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Johannesburg - In a desperate attempt to save her son, Tebogo Tsotetsi summitted Mount Kilimanjaro, where she faced freezing temperatures and dehydration.

Tsotetsi was part of a 12-member expedition that climbed Kilimanjaro to raise funds for the purchase of a laser machine for the Johnson & Johnson Burns Unit at Chris Hani Baragwanath Academic Hospital in Soweto, Johannesburg. 

The initiative, called the Kilimanjaro Trek, aimed to raise a total of R2 million. The Smile Foundation and non-profit organisation Avela Foundation started the initiative to purchase the laser machine.

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“The climb was very challenging, but when you have a goal in your mind, you prepare yourself mentally and physically,” said Tsotetsi.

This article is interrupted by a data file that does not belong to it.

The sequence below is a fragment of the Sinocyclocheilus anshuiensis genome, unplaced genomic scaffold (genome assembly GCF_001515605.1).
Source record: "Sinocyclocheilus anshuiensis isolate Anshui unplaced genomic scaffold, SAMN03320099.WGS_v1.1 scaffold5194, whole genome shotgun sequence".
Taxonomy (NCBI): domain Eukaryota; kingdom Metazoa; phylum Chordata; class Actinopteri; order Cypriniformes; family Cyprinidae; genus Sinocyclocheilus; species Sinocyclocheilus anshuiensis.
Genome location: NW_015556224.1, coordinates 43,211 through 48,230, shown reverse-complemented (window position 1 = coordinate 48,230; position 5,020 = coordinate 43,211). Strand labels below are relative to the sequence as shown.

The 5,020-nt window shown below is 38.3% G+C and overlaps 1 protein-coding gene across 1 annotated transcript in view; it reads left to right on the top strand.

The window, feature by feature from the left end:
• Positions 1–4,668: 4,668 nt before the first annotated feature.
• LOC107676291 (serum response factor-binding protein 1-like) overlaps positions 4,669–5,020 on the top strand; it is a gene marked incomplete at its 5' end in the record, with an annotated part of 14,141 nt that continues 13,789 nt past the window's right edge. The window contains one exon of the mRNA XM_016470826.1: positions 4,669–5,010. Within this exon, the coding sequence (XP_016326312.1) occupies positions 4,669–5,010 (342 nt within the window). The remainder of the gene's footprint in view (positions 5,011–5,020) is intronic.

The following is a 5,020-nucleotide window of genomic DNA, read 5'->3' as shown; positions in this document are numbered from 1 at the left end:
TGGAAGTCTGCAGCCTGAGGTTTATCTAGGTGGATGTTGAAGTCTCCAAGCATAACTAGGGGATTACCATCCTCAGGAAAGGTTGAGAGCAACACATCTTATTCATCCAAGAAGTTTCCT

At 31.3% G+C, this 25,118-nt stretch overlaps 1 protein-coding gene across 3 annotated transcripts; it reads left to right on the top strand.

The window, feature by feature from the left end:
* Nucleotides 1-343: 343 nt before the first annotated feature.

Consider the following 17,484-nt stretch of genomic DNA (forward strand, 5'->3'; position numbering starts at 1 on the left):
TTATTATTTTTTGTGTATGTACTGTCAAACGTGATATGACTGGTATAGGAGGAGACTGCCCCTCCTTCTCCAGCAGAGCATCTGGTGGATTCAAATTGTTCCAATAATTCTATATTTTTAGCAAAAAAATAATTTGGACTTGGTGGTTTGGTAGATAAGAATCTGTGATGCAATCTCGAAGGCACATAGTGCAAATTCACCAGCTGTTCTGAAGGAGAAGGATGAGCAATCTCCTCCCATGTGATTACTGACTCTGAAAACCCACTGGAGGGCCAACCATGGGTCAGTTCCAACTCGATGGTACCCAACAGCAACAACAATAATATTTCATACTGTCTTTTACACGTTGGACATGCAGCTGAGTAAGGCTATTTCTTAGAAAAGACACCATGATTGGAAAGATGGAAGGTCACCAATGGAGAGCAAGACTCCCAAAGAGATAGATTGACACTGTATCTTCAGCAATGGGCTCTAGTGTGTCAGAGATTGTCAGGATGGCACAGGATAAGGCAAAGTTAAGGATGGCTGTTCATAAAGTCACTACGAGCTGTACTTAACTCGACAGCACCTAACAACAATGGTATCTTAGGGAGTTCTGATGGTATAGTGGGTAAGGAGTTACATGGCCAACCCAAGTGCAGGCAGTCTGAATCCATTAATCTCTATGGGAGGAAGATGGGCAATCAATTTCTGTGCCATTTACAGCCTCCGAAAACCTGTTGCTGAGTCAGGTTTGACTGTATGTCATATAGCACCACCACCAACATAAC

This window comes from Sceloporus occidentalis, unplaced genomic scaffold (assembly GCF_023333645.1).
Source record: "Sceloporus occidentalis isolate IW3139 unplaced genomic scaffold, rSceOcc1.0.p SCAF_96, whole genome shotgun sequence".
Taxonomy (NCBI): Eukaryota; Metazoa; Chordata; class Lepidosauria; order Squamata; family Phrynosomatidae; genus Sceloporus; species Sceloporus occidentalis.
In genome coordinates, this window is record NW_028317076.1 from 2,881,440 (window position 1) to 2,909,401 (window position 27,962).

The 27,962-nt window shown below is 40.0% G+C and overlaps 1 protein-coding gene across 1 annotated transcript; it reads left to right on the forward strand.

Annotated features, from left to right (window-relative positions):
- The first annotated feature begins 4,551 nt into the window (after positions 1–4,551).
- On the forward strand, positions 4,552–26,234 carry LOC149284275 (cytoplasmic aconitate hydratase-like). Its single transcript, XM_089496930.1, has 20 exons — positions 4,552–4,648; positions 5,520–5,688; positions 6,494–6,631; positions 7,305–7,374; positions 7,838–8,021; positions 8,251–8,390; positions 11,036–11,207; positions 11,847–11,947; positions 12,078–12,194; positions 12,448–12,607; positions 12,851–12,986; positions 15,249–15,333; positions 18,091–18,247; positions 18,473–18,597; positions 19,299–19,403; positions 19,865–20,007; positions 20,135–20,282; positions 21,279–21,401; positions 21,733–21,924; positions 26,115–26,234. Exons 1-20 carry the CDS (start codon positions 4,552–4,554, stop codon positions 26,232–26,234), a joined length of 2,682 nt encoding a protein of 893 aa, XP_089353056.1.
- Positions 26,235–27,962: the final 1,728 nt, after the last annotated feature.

“Some days were easy, and others were really difficult, where people just wanted to give up. On the last day, that was me. I wanted to give up. The weather was unbearable at -20˚C. My backpack and my drinking water were both frozen. When climbing, you have to drink between four and five litres a day – impossible when your water is one giant ice- block, so we were dehydrated. My body was stiff and so, so cold. Even my hair and eyebrows had frozen. But I made a promise to my son, and that kept me going.”

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The mother did the gruelling trek for her two sons, Kutlwano and Molemo, who were only three and five years old respectively when a faulty electrical socket caused a house fire in 2014. Kutlwano tragically died in the fire and Molemo sustained 50% burn injuries across his body.

Molemo receives regular laser treatments, however the costs have become very expensive for the Tsotetsi family. 

To date the expedition has raised R1.8 million, just short of the R2 million goal. With a further R200 000 to go, the Smile Foundation urges members of the public to donate towards this worthy cause.

People can donate to the cause at https://www.backabuddy.co.za/champion/project/tebogo-to-kilimanjaro.